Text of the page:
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RUIZ v. SAUL (2021)

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United States Court of Appeals, Ninth Circuit.

Gloria Paredes RUIZ, Plaintiff-Appellant, v. Andrew M. SAUL, Commissioner of Social Security, Defendant-Appellee.

No. 20-15286

Decided: January 26, 2021

Before: WALLACE and M. SMITH, Circuit Judges, and RESTANI,** Judge.


Gloria Paredes Ruiz (Ruiz) appeals the judgment affirming the decision of an administrative law judge (ALJ) denying her application for Supplemental Security Income. We reverse and remand for further proceedings.

We have jurisdiction under 28 U.S.C. § 1291. The court reviews a district court's order upholding the Social Security Commissioner's (Commissioner) denial of benefits de novo and reverses only if the decision is not supported by substantial evidence or contains legal error. Garrison v. Colvin, 759 F.3d 995, 1009–10 (9th Cir. 2014). The court is “constrained to review the reasons the ALJ asserts” and “cannot rely on independent findings of the district court.” Stout v. Comm'r Soc. Sec. Admin., 454 F.3d 1050, 1054 (9th Cir. 2006) (citation and internal quotation marks omitted).

Once a claimant establishes that she has a severe impairment that prevents her from performing past relevant work, the ALJ must make a determination that she can perform some type of substantial gainful activity that “exist[s] in significant numbers in the national economy” to find her not disabled. 20 C.F.R. §§ 404.1560(c), 416.960(c); Lockwood v. Comm'r Soc. Sec. Admin., 616 F.3d 1068, 1071 (9th Cir. 2010). An ALJ can make this determination by taking into account testimony from a vocational expert (VE) regarding the claimant's capacity, but the ALJ must “identify the types of jobs [the claimant can] perform notwithstanding [the impairments] ․ [and] ascertain whether those kinds of jobs exist[ ] in significant numbers in the national economy.” Biestek v. Berryhill, ––– U.S. ––––, 139 S. Ct. 1148, 1152, 203 L.Ed.2d 504 (2019) (citations and internal quotation marks omitted). We give great deference to an ALJ's decision to rely on VE testimony because “the ALJ [is] in the best position to evaluate and resolve any conflicting evidence concerning the number of jobs in relevant occupations[.]” Shaibi v. Berryhill, 883 F.3d 1102, 1110 (9th Cir. 2017).

At the administrative hearing, the ALJ heard testimony from a VE regarding Ruiz's past work and vocational capacity to perform other jobs. The ALJ concluded that Ruiz could not perform past work, but that she was capable of performing jobs requiring frequent hand use—counter attendant, cafeteria attendant and sales attendant—and that these jobs exist in significant numbers in the national economy. The parties agree with the district court's holding that this conclusion was error. The district court concluded that the error was harmless, reasoning that the VE's testimony regarding occupations for individuals who could use their hands occasionally still supported the ALJ's ultimate nondisability determination.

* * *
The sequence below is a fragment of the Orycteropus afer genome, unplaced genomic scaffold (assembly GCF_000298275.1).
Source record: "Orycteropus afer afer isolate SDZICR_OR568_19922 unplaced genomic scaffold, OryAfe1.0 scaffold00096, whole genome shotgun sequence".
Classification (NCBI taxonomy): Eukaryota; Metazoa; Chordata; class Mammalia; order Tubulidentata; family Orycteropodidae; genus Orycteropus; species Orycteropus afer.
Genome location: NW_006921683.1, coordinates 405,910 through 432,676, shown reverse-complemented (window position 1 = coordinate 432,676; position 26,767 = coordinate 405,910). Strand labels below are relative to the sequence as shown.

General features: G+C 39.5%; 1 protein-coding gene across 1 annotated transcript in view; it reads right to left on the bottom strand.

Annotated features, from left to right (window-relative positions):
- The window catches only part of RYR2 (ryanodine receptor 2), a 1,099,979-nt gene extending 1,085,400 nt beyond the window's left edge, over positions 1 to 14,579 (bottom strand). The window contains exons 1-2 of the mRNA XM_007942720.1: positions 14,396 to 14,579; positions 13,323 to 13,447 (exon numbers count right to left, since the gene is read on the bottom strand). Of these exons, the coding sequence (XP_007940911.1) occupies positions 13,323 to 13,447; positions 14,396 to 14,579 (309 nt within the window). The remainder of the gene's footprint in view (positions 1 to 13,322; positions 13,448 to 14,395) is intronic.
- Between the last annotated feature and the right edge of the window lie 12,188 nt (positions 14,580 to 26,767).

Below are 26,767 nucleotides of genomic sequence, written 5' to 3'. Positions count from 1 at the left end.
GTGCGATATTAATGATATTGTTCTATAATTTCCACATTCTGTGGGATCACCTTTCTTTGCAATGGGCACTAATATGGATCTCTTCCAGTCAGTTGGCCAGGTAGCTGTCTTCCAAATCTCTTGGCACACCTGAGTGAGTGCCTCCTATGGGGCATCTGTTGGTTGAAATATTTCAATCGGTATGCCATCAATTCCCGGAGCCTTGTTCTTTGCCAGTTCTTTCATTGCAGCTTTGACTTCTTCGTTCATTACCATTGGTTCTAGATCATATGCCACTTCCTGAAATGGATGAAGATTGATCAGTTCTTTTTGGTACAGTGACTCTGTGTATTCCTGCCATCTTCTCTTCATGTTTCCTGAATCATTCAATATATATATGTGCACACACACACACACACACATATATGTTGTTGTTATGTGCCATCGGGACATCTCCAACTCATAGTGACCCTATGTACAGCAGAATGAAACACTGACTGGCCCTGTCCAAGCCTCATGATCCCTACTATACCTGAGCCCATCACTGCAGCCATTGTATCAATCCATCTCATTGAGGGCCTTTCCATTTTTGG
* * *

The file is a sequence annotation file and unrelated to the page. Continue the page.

The error is not harmless. The court “cannot affirm the decision of an agency on a ground that the agency did not invoke in making its decision.” Stout, 454 F.3d at 1054 (citations and internal quotation marks omitted). An ALJ's silent disregard of evidence provides the court “nothing to review to determine whether the error materially impacted the ALJ's ultimate decision” and therefore, whether the error was harmless. Stout, 454 F.3d at 1056; see also Robbins v. Soc. Sec. Admin., 466 F.3d 880, 884–85 (9th Cir. 2006) (declining to affirm the ALJ decision because it lacked specific findings and reasoning, leaving the court no meaningful explanation with which to assess its legitimacy). Where the Commissioner seeks dismissal of an ALJ's error as harmless and “invites this Court to affirm the denial of benefits on a ground not invoked by the Commissioner in denying the benefits originally, then we must decline.” Stout, 454 F.3d at 1054 (citation and internal quotation marks omitted).

The ALJ did not make any factual finding regarding Ruiz's ability to perform jobs that exist in a significant number, while using her hands occasionally. Although the VE provided testimony that an individual with the same vocational profile as Ruiz who was limited to occasional hand use could hypothetically perform three jobs—counter clerk, page, and bakery worker—that testimony was not credited by the ALJ. The ALJ did not mention this testimony, accorded it no weight, and made no factual finding as to Ruiz's ability to perform this work with occasional use of her hands. Accordingly, the district court erred in concluding the ALJ's error was harmless because in doing so it affirmed the Commissioner's denial on a basis that the ALJ had not relied on. See SEC v. Chenery Corp., 332 U.S. 194, 196, 67 S.Ct. 1760, 91 L.Ed. 1995 (1947) (stating that “a reviewing court, in dealing with a determination or judgment which an administrative agency alone is authorized to make, must judge the propriety of such action solely by the grounds invoked by the agency.”).

The district court shall remand this case to the ALJ for further proceedings consistent with this disposition.


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